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Pandemic Babies: Who Became Pregnant and Who Stopped Trying

Pandemic Babies: Who Became Pregnant and Who Stopped Trying
Written by Publishing Team

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About a month into the pandemic, when the lockdowns started to set in, I asked if we could expect more divorces or more babies after the COVID-19 outbreak. I predicted that since women wait longer to start families and have fewer children, the pandemic seems unlikely to increase the birth rate.

Now, a study of a diverse group of New York mothers provides insight into what really happened and a partial answer to my question. The NYU Grossman School of Medicine surveyed 1,179 women who were considering getting pregnant again. The average age of the mothers was 32 and each had a child under 3.5 years old. The aim of the study, conducted during the four-month period between April and August 2020, when New York was the epicenter of the outbreak in the United States, was to determine whether their pregnancy intentions had changed since the start of the pandemic. The questionnaire was available in English, Spanish and Mandarin.

How pregnancy intentions have changed

Almost half of women have stopped actively trying to get pregnant, and more than a third who were planning to get pregnant in the next six to 12 months have given up on the idea. The women cited increased stress and financial insecurity as reasons for their decision. Online schooling and insufficient childcare services have also contributed to delaying or reducing the desired number of children, especially among low-income Black and Hispanic women.

Of those who have stopped trying to get pregnant, less than half did not expect to try once the pandemic was over. The study authors predicted that the abandonment of pregnancy plans due to the pandemic will likely contribute to declining birth rates.

In late 2020, the Brookings Institute came to an almost identical conclusion predicting 300,000 to 500,000 fewer births in 2021. Taking economic stability and job security into consideration, the Guttmacher Institute updated its June 2020 survey and got essentially the same result as the New York City Survey: about a third of women, or 34%, said they wanted to get pregnant later or have fewer children because of the pandemic.

Studies conducted in other countries around the same time have come to similar conclusions. In Italy, Germany, France, Spain and the UK, COVID-19 has caused people to revise, reduce or step back from their fertility plans. In Germany and France, fertility plans have changed moderately, with many people still planning or postponing their decision to have a child.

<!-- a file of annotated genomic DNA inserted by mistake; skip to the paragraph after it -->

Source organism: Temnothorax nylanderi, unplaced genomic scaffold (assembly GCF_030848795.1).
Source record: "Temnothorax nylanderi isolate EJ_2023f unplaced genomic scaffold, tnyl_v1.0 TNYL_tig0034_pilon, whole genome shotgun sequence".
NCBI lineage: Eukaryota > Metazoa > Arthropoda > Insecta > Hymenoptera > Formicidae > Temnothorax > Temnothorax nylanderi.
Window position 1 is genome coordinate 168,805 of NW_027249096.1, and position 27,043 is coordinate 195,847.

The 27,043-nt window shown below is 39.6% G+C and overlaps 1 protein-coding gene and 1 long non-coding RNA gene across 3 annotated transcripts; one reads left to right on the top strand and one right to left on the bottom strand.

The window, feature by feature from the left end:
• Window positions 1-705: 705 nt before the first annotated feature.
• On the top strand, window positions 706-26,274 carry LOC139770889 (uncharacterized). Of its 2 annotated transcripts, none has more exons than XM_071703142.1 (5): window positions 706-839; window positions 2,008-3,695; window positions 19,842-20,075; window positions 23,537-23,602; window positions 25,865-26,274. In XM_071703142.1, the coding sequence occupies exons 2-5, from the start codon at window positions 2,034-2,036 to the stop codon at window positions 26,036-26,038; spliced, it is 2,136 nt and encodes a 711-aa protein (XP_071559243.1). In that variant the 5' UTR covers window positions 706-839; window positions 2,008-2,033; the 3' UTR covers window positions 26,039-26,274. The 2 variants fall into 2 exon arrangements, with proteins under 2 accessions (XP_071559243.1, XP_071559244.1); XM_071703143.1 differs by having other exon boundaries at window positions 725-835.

In Italy, a country with an increased number of COVID-19 cases at the start of the pandemic, a study examined the desire for parenthood among men and women of childbearing age. Among couples who had planned to have a child before the pandemic, 37% abandoned the idea due to concerns about the economy and the possible effects of COVID-19 on pregnancy.

Similarly, research in Shanghai found that three in 10 couples of childbearing age who initially indicated they intended to become pregnant changed their minds after the COVID-19 outbreak.

Not everyone changed their mind

In particular, “older” women maintained their pregnancy intentions more frequently. This manifested itself in Italian and New York studies.

Researchers leading the New York City study found that high-income, highly educated, non-Hispanic white people were more likely to consider becoming pregnant. “This finding parallels other evidence suggesting that people with financial security have continued to actively seek pregnancy despite the pandemic, most evidently in the area of ​​assisted reproduction,” the study authors reported.

For women concerned about their biological clock, waiting could mean not being able to get pregnant using their own eggs. In the United States, the closure of a nationwide fertility clinic has only compounded the problems.

A petition to reopen clinics sent to the American Society of Reproductive Medicine stressed, “Fertility treatment is both necessary and urgent.” The petition suggested establishing more reasonable limits for fertility treatment during the pandemic, similar to the guidelines proposed by the European Society of Human Reproduction and Embryology.

The pandemic-related decline in pregnancy intentions in developed countries resembles what was seen during the Great Recession of 2008. Unlike the Great Recession, when job losses affected men more than women, Pandemic-related job losses were greater for women and likely helped alter pregnancy plans. . Birth rates have plummeted in wealthy developed countries around the world, and the pandemic will undoubtedly accelerate the decline.

Have your plans to have a baby been altered by the pandemic?

Copyright @2022 by Susan Newman

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